(Some figures in this article are in colour only in the electronic version)

    1. Introduction

    Carbon nanotubes (CNTs) with a high aspect ratio and lowdensity have been shown to possess excellent mechanical,

    4 Author to whom any correspondence should be addressed.

    thermal and electronic properties [1]. These characteristicsmake them an ideal candidate as a filler to develop potentiallyrevolutionary composites with light weight and enhancedmechanical [2, 3], electrical [4, 5] or thermal properties [6, 7].Polymer fibres reinforced with CNTs are of particularinterest. [3, 815]. Super-tough CNT composite fibres have

    0957-4484/07/225605+08$30.00 1 2007 IOP Publishing Ltd Printed in the UK

    http://dx.doi.org/10.1088/0957-4484/18/22/225605mailto:tong.lin@deakin.edu.auhttp://stacks.iop.org/Nano/18/1

  • Nanotechnology 18 (2007) 225605 M Naebe et al

    been produced by spinning single-wall carbon nanotubes(SWNTs) into poly(vinyl alcohol)(PVA) solution [3, 8, 9].The mechanical properties of the composite fibres are highlydependent on the dispersion and the microscopic orientation ofcarbon nanotubes in the polymer matrix, and their interfacialinteractions with the polymer.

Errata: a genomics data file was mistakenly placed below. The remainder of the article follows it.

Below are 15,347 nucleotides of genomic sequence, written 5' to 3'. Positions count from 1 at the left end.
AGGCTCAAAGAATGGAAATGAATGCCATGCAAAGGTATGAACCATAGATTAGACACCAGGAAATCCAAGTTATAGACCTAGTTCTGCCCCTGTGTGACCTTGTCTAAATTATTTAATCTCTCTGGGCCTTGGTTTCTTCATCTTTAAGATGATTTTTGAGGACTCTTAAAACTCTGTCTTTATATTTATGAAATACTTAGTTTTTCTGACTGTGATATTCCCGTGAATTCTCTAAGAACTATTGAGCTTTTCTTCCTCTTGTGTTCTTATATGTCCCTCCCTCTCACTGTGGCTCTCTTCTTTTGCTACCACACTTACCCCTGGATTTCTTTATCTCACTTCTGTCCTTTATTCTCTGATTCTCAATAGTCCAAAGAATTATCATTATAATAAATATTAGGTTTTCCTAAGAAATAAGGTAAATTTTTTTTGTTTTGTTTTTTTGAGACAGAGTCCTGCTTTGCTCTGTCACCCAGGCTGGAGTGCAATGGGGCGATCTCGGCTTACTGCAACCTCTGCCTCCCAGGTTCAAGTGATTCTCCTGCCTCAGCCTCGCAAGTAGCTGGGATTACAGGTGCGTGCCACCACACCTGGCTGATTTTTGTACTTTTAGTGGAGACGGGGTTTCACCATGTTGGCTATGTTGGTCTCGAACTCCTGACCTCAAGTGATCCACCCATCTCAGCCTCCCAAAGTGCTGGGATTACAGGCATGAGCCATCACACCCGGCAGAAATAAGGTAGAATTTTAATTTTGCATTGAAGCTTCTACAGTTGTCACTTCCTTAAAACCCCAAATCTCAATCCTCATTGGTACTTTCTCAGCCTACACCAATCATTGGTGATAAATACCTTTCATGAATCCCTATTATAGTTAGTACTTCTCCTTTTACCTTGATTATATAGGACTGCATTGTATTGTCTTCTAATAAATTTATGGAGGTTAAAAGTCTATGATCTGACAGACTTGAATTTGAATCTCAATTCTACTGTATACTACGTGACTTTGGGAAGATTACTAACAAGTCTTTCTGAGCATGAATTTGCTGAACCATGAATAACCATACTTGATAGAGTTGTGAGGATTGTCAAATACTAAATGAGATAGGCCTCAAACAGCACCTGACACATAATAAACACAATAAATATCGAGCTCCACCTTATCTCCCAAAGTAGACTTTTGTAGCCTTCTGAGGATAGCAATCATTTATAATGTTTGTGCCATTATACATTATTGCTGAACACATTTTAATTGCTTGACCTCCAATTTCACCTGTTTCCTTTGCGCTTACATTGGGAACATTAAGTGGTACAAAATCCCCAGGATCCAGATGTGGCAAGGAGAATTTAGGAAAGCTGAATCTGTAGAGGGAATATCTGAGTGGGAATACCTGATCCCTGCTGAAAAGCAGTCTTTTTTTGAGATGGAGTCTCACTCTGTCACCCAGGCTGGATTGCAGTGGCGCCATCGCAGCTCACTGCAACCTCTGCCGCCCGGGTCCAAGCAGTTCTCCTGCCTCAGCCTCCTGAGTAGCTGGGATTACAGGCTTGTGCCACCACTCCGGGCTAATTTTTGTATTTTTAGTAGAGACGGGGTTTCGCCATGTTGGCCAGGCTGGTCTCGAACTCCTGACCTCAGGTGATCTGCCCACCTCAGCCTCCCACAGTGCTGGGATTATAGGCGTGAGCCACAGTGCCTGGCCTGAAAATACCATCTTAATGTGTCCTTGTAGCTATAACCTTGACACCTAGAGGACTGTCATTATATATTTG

Recently, electrospinning has been used to produce ultra-fine CNT composite fibres. The electrospinning processinvolves stretching a polymer solution under a strong electricfield to form dry or semi-dry fibres with diameters on thenanometre scale [1619]. From solution to dry fibre, thefibre stretching process takes just tens of milliseconds [20].With such a fast fibre-stretching speed and high aspectratio of the resultant nanofibre, an alignment of CNTsalong the axis of the nanofibre could be achieved when apolymer solution containing well-dispersed carbon nanotubesis electrospun [14, 15, 21, 22]. The electrospun nanofibres canbe collected in the form of a randomly oriented non-wovenmat, aligned nanofibre array and continuous nanofibre yarn,which have shown enormous potential in diverse applications.

    Electrospun composite fibres of MWNTs with differentpolymers such as polyethylene oxide (PEO) [15, 23],polyacrylonitrile (PAN) [24, 25], polyvinyl alcohol(PVA) [23],polycarbonate (PC) [26], nylon [27], polymethyl methacrylate(PMMA) [28] and poly(vinyl acetate) (PVAc) [29] havebeen reported. These composite nanofibres have shownenhanced fibre mechanical properties and improved electricalconductivity also. However, systematic study on the carbonnanotubematrix interaction has been scarce in the researchliterature.